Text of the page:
ACRPS’ third annual conference on historical studies “Arab Historiography and the History of the Arabs” continued for its second day on Saturday, April 23 in Beirut. The second day was packed with panels, which brought together researchers from across the Middle East. The four panels of the day focused on a wide range of questions that each probed the idea of Arab history and historiography, examining both local and international contexts. The panels marked the middle point of a three-day program, which closed on Sunday.

Questions and Directions of Arab Nation-state Historiography: the Specific, the General and the Comparative 

Frederic Maatouq chaired the first session of the day, which was devoted to “Questions and Directions of Arab Nation-state Historiography: The Specific, the General and the Comparative.” Maatouq opened the proceedings with his observation, borrowed from Emile Durkheim, that “sociology is the closest discipline to history,” pre-empting fascinating reflections on the study of the past across the region.

The first to present was Simon AbdelMasih, whose paper was titled “The Writing of History in Twentieth Century Lebanon.” The  paper examined how existing historical research has defined the various periods of Lebanese history, and elaborated on the traditionally accepted milestones: the First World War, the Declaration of “Grande Liban” and the French Mandate, the Independence Movement and the Civil War of in 1975, as well as the commonly accepted “post-Civil War period.” All of these, AbdelMasih pointed out, could equally be described as political periods, and do not necessarily demarcate grand historical shifts. AbdelMasih then discussed the evolution of styles of historic writing in Lebanon; beginning with a traditional Arab-Islamic school prevalent throughout the early modern period, before the Arab Renaissance (or Renewal), which initiated a more innovative approach pioneered by historians in Lebanon and across the Arab region. AbdelMasih further discussed the prominent role played by Jesuit scholars and Maronite clergy in this regard, singling out Issa Iskandar Maalouf, a Lebanese scholar who was educated in the Jesuit schools.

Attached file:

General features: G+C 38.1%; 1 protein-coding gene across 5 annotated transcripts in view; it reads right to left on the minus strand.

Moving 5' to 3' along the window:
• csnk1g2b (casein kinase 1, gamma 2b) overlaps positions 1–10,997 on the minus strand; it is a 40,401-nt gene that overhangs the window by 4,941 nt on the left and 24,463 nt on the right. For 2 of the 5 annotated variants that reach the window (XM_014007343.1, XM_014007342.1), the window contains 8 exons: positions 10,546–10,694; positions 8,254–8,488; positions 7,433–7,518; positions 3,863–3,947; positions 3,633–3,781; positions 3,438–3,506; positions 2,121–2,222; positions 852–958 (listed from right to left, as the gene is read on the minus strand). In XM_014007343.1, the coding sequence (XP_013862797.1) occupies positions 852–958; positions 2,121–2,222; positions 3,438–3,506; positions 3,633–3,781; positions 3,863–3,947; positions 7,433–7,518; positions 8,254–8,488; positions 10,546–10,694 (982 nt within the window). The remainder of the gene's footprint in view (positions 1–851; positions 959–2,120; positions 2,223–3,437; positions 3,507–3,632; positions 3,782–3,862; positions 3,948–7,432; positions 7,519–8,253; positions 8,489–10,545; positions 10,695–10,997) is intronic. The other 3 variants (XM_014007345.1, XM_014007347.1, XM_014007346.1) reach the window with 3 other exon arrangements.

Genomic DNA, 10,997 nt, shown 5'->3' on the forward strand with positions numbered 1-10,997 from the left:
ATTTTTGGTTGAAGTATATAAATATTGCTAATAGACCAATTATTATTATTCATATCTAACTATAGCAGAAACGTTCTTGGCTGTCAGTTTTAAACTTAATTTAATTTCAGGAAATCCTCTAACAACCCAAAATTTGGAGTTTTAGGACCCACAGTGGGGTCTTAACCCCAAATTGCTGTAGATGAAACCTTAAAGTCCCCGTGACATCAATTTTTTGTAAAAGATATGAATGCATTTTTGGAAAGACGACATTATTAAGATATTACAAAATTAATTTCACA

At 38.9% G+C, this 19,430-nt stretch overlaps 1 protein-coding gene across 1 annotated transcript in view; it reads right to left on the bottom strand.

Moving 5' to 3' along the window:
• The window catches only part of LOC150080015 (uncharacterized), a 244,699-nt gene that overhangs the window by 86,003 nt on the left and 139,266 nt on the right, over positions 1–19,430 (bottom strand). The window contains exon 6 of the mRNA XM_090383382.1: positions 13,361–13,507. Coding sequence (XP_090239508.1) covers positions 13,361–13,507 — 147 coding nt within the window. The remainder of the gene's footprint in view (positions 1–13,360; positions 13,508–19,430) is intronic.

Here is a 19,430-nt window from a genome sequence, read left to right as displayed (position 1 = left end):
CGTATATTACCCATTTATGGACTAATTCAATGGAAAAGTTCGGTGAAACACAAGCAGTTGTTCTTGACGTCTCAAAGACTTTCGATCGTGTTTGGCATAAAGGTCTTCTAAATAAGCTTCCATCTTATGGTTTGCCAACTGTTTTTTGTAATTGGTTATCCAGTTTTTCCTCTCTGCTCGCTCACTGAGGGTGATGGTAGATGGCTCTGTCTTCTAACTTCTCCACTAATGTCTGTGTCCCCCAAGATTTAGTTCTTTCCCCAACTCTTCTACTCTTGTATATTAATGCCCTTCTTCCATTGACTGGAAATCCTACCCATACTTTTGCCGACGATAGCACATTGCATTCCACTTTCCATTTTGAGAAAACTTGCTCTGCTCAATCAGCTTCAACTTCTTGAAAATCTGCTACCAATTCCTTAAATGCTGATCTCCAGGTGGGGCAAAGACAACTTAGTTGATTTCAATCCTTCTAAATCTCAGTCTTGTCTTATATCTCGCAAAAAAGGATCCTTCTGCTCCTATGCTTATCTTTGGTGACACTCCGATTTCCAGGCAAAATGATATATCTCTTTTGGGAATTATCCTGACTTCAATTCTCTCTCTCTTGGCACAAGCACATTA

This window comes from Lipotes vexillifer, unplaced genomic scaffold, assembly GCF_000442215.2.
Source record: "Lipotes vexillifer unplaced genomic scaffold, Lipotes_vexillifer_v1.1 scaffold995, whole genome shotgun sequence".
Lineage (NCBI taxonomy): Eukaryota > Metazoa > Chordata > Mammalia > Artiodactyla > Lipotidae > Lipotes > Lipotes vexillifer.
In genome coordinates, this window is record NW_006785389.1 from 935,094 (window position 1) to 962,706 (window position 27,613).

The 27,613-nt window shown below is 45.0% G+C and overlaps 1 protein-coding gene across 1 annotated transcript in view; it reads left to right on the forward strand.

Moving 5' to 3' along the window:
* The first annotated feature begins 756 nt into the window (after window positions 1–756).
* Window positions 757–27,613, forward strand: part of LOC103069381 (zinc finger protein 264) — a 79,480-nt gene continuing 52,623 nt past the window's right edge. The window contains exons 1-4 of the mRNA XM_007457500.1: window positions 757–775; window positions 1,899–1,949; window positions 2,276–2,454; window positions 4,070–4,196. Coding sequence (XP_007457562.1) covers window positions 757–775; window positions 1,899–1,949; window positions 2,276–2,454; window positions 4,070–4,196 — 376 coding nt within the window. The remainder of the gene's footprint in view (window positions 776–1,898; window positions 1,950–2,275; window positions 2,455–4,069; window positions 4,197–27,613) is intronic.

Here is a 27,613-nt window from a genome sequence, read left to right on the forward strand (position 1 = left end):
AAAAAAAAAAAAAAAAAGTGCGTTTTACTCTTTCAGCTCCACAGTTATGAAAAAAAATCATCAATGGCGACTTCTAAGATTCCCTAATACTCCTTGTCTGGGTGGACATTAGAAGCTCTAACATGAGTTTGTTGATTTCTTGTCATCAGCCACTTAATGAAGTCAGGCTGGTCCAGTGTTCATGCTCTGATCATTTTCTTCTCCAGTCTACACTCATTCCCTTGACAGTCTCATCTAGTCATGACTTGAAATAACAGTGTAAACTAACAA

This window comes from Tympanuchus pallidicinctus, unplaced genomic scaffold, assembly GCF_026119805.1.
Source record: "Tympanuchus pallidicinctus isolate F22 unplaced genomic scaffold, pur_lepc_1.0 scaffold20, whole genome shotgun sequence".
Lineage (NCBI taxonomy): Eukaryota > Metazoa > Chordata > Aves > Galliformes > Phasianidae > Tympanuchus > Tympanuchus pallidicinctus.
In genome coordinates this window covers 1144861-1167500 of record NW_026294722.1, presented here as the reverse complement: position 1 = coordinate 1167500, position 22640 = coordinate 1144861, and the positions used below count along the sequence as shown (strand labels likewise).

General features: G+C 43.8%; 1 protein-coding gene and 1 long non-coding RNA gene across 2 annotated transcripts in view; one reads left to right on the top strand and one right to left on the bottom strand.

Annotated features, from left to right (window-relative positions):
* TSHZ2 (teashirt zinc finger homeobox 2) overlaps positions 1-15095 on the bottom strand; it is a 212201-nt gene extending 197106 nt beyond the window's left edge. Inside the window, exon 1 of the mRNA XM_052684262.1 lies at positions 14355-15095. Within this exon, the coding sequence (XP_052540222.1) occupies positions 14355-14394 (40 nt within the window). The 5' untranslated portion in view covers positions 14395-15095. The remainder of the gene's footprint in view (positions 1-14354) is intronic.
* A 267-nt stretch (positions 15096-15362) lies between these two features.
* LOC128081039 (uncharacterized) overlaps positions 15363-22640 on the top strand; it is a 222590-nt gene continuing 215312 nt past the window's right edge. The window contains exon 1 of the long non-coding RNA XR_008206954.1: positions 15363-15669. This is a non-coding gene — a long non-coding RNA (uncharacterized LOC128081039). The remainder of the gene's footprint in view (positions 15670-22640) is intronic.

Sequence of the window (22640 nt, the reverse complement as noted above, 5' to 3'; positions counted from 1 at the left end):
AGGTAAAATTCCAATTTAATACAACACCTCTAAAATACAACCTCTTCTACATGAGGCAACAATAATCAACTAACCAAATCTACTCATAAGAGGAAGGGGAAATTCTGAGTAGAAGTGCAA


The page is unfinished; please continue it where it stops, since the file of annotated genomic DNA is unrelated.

Pointing out the contributions of Lebanese historian Assad Rostum and other scholars at what would become the American University of Beirut more broadly, AbdelMasih also addressed the overlap between academic history and archaeology, commenting on the growing numbers of historians relying on findings from pre-historic “Phoenician” civilizations to elaborate and justify distinctly Lebanese or Syrian parochial nationalisms today. This is what AbdelMasih described as an ideologically inspired revolution in the historiography of Lebanon, in which events stretching from the Ottoman period, through the “War of the Mountain” in the mid-nineteenth century, and the Lebanese Civil War (1975-1990), were turned into formative turning points in the creation of contemporary Lebanon.

The next speaker was Amal Ghazal, a Lebanese-Canadian historian based at Dalhousie University in Nova Scotia, whose paper was titled “Modern Arab History: Regional Divisions, Ethnic and Confessionalist Marginalizations—the Case of the Ibadia.” Ghazal’s argued that when it came to a holistic view that bound together all of the various regions of the Arab world, there was a general absence of thinking and scholarship. Ghazal referred specifically to the omission of the Ibadi Muslim religious movements from histories of the southern edge of the Arabian Peninsula and Omani colonies on the East coast of Africa (such as Zanzibar), and to the erasure of Ibadis from histories of Libya and North Africa more broadly. What this history has been turned into, she noted, was a general sense that Ibadi Muslims in North Africa were from non-Arab/Amazigh groups.

Ghazal decried the way in which, she said, Ibadis and other similar sects and social groups were written out of the Arab historical narrative. She called for a novel approach to the writing of history that would redress this imbalance, so that the diversity and complexity of the Arab world could be included in history writing. According to Ghazal, such a new approach would surpass regional divisions and concentrate, instead, on societal and economic issues as well as shifts in ideological and political focus.

Ghazal then went on to describe how Ibadi writing and society countered this trend of erasure, noting how, beginning in the twentieth century, historians from the Ibadi Muslim community promoted a view of history that emphasized their linkage to wider Islamic tradition while also affirming their link to the Khawarij school of thought.

Moving from the Ibadis to early Egypt and the Levant, ACRPS researcher Jamal Barout used his intervention to address “The Problematic Historiography of the Mamluk Campaigns Against Keserouane.” Barout took a site-specific approach, and talked about “Keserouane and the Metn,” which had been the focus of three separate military campaigns lead by the Egypt-based Mamluk dynasties between 1292 and 1305—at the end of the Crusader era in Greater Syria. As Barout explained, these medieval campaigns were granted religious sanction by the Damascus-based 14-century Muslim religious authority Ibn Taymiah, and showed how the early proclamations continued to have resonance on today’s Lebanon, since the past battles raised the question of which of the two ethno-religious communities in the Metn (sometimes called “Mount Lebanon”) the Druze or the Maronite Christians, were the rightful custodians of the territory.